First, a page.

National Trust launches Ground-breaking Sustainability Study at Giant’s Causeway WHS

Earlier this month, the National Trust announced the launch of a large-scale sustainability and capacity study at the Giant’s Causeway World Heritage Site and Carrick-a-rede. It is hoped that this study will be industry defining, helping to set best practice for the management of World Heritage Sites and visitor attractions across the globe.

This new study has been inspired by the phenomenal increase in visitors to our Causeway Coast in recent years. Visitor figures to the Giant’s Causeway WHS have increased from 600,000 per year in 2012 to over 1 million by 2017 – a number which continues to climb. Factors such as the success of HBO’s Game of Thrones have driven this huge increase in visitors – but it isn’t all plain sailing. As visitor numbers increase so too does the strain on the WHS and surrounding areas, and visitor figures are predicted to further increase in coming years. This National Trust Sustainability Study, the first of its kind at a WHS, is designed to analyse the impact of these large numbers of visitors to the Giant’s Causeway and Carrick-a-rede.

The study will examine four key lenses. The physical lens will examine how people use the main sites and the impact of this. The experiential lens will look at why visitors use the sites, while the ecological impact of visitors will also be explored. A socio-cultural lens will investigate the impact of Giant’s Causeway WHS and Carrick-a-rede on the local communities who live nearby, the potential benefits and challenges presented by large numbers of visitors and local tourism.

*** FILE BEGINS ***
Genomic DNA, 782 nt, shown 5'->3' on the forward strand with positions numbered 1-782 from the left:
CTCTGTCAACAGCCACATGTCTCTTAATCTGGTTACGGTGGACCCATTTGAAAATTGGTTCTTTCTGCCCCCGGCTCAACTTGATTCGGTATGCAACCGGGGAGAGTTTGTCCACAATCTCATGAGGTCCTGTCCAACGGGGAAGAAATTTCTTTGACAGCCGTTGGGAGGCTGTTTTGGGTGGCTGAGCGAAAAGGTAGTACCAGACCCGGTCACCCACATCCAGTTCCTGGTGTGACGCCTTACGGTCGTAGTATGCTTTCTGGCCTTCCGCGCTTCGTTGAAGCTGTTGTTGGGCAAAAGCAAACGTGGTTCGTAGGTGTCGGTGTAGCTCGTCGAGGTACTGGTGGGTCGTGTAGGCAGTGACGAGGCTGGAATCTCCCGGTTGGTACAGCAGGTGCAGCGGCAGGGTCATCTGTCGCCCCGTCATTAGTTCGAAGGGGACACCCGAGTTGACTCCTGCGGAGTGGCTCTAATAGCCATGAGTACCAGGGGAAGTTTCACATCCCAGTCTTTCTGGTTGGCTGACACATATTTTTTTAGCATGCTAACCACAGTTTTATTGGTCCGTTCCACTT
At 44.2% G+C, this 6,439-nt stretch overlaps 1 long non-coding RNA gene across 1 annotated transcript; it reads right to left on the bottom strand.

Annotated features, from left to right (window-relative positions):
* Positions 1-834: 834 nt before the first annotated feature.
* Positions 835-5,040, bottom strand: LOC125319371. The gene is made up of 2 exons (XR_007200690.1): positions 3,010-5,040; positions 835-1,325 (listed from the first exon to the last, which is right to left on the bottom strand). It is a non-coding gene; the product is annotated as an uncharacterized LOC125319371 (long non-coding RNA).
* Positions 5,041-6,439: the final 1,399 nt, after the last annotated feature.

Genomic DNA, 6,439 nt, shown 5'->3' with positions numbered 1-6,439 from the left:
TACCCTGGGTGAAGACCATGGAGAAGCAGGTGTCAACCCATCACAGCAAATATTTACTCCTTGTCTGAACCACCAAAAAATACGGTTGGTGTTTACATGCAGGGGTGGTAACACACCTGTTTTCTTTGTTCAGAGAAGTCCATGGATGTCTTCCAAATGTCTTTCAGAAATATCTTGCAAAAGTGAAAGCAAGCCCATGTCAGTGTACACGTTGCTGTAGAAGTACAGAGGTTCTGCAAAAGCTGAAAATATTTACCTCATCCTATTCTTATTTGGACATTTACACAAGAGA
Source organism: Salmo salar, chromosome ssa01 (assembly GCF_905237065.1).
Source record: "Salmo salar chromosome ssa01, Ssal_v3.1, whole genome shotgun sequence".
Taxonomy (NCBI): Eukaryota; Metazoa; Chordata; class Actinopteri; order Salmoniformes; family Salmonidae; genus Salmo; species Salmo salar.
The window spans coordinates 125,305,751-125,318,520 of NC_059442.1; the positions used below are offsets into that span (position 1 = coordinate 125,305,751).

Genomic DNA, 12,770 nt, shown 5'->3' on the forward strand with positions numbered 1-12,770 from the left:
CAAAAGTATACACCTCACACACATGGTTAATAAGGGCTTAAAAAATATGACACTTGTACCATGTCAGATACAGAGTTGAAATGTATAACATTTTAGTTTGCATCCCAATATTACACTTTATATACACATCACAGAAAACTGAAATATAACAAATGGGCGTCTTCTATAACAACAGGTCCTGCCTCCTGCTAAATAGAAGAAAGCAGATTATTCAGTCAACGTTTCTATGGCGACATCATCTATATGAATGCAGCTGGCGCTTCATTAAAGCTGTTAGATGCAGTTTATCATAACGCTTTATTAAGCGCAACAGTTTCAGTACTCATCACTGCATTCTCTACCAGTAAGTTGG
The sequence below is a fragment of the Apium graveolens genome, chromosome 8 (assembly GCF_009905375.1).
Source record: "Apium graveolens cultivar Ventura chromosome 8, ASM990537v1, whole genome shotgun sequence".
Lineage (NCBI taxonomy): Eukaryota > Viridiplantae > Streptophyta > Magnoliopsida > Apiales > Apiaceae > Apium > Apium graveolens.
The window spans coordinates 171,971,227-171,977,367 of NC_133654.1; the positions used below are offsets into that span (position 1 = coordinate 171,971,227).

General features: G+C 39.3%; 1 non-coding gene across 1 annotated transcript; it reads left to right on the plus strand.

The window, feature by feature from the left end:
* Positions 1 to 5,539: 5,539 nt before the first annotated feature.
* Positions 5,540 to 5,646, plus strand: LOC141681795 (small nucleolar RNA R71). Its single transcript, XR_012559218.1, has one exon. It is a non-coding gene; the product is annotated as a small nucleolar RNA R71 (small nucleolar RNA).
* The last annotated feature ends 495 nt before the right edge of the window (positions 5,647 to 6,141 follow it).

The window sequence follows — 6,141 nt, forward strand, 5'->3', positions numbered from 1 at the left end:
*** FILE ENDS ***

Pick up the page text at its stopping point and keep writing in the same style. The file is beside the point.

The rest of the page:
The study will be ongoing over the next 12 – 18 months and its findings may well inform the management of some of the world’s most important visitor attractions, who are awaiting the findings of this groundbreaking study with close interest.

Members of the local community were invited to share their thoughts and feedback for the purposes of the study at a Public consultation event on 9th May 2019, further public consultations are planned for Autumn 2019.

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